Guillain-Barré Syndrome With and Without Zika

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https://medicalresearch.com/neurological-disorders/guillain-barre-syndrome-with-and-without-zika/41892/

MedicalResearch.com Interview with:

Dr. Emilio Dirlikov, PhD Office of Epidemiology and Research, Puerto Rico Department of Health Epidemic Intelligence Service Division of Scientific Education and Professional Development CDC

Dr. Dirlikov

Dr. Emilio Dirlikov, PhD
Office of Epidemiology and Research, Puerto Rico Department of Health
Epidemic Intelligence Service
Division of Scientific Education and Professional Development
CDC

MedicalResearch.com: What is the background for this study? What are the main findings?

Response: After reporting local Zika transmission in December 2015, the Puerto Rico Department of Health (PRDH), US Centers for Disease Control and Prevention (CDC), and University of Puerto Rico began identifying cases of Guillain-Barré syndrome (GBS), testing specimens, and conducting follow-up telephone interviews after patients left the hospital.

Through these efforts, we were able to characterize acute clinical features and long-term disability of GBS associated with Zika infection by analyzing data from GBS patients with and without evidence of Zika infection.

This investigation increases scientific and medical understanding of Guillain-Barré syndrome following Zika infection, provides insight into the disease processes involved in GBS following Zika infection, and adds to growing evidence of a causal association between Zika and GBS. 

 MedicalResearch.com: What should readers take away from your report?

Response: In this article, we contribute to better understanding Zika-associated Guillain-Barré syndrome in a number of key domains.

In terms of GBS epidemiology, during the 2016 Zika epidemic in Puerto Rico, the number of GBS patients increased above anticipated normal levels. Most of those GBS patients had evidence of Zika infection.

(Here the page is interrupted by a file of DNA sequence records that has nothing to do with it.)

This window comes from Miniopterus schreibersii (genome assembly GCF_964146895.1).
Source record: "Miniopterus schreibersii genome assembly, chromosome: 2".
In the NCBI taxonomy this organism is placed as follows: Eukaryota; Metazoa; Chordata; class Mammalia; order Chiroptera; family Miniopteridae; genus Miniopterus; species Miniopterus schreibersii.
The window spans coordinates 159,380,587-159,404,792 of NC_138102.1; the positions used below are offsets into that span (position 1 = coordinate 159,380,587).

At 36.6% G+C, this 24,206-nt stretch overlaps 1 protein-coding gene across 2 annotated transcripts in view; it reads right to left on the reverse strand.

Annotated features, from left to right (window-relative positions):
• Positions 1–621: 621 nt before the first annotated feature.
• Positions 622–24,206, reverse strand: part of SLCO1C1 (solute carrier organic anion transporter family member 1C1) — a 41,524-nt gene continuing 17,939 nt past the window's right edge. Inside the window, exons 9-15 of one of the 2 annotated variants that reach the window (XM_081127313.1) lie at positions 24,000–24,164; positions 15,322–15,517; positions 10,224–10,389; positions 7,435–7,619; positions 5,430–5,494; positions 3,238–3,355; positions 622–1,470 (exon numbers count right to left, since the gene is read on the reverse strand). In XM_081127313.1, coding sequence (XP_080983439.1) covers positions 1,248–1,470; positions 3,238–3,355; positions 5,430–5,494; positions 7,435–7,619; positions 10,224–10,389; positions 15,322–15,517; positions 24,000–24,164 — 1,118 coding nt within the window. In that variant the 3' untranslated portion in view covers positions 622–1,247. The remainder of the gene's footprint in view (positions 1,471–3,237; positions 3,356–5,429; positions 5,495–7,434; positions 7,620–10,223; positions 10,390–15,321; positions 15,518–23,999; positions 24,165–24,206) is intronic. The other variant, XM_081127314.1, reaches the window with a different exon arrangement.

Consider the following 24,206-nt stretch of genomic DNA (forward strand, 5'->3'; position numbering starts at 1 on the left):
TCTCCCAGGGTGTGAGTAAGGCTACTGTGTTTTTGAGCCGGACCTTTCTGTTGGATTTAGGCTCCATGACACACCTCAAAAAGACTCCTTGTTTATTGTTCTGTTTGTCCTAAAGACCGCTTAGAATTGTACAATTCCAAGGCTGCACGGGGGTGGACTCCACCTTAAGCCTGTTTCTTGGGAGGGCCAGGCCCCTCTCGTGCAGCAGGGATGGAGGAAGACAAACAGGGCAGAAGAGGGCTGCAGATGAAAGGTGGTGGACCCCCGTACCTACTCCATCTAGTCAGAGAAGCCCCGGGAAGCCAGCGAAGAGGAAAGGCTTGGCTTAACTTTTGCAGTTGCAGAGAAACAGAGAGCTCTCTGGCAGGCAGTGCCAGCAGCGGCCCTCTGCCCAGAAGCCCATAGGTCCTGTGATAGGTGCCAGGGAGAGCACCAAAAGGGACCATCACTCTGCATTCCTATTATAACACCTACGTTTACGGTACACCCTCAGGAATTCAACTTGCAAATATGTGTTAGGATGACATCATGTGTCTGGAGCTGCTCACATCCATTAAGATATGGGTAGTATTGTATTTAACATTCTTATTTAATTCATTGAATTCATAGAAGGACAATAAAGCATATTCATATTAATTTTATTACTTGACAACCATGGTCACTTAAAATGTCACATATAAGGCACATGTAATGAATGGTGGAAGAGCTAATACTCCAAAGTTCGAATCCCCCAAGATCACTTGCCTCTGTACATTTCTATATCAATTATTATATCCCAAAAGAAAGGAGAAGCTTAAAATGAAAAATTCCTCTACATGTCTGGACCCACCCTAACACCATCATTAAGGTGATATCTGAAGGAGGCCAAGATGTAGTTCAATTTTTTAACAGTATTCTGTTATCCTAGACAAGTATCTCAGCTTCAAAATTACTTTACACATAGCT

During the acute clinical phase, compared to Guillain-Barré syndrome patients without evidence of Zika infection, GBS patients with Zika infection were more likely to have muscle weakness, numbness, or tingling in the face; difficulty swallowing; shortness of breath; and elevated protein in cerebrospinal fluid. They were also more likely to be admitted to intensive care and require mechanical breathing assistance (ventilation).

Six months after illness onset, GBS patients with Zika infection were more likely to have excessive or inadequate tearing, difficulty drinking, and pain.

Finally, laboratory findings suggest that blood specimens are more useful for detecting Zika infection than urine and cerebrospinal fluid. Furthermore, laboratory findings indicate that viral persistence among GBS patients with evidence of Zika infection was similar to people infected with Zika who did not develop neurologic complications.  

MedicalResearch.com: What recommendations do you have for future research as a result of this work?

Response: The results of this analysis point to several directions for future research.

First, future research should investigate risk factors for developing GBS following Zika infection. In our investigation, the majority (80%) of GBS patients with evidence of Zika infection reported Zika-like symptoms, although the majority of people infected with Zika and do not develop complications have no symptoms. Understanding risk factors for developing GBS could help with prevention as well as early detection and treatment initiation of GBS patients.

Second, future research should analyze prognostic indicators to identify GBS patients with and without evidence of Zika that might be at particular risk of developing long-term disability, toward linking patients to appropriate care, such as physical therapy.

Third, future research could also examine the disease processes involved in GBS following Zika infection. On a clinical level, we found that although similar to GBS patients without evidence of Zika infection, those with evidence of Zika infection more frequently had acute and residual cranial neuropathy. This indicates that specific anti-Zika antibodies are involved in the GBS disease process, and future research should focus on identifying antigens that are specific to or over-expressed in the cranial nerves.

MedicalResearch.com: Is there anything else you would like to add?

Response: This analysis is the result of a strong collaboration between Puerto Rico Department of Health, CDC, and University of Puerto Rico, as well as health care providers and patients throughout the Island.

Through these combined efforts, we were able to collect a complete picture of GBS in Puerto Rico during the 2016 Zika epidemic, toward increasing our global scientific and medical understanding of Zika-associated GBS. 

Disclosures: One of the coauthors, Dr. Luciano, received support from US National Institutes of Health (NIH). The funding organizations had no role in the design and conduct of the study; collection, management, analysis, and interpretation of the data; preparation, review, or approval of the manuscript; and decision to submit the manuscript for publication.

Citation:

Dirlikov E, Major CG, Medina NA, et al. Clinical Features of Guillain-Barré Syndrome With vs Without Zika Virus Infection, Puerto Rico, 2016. JAMA Neurol. Published online May 21, 2018. doi:10.1001/jamaneurol.2018.1058

 

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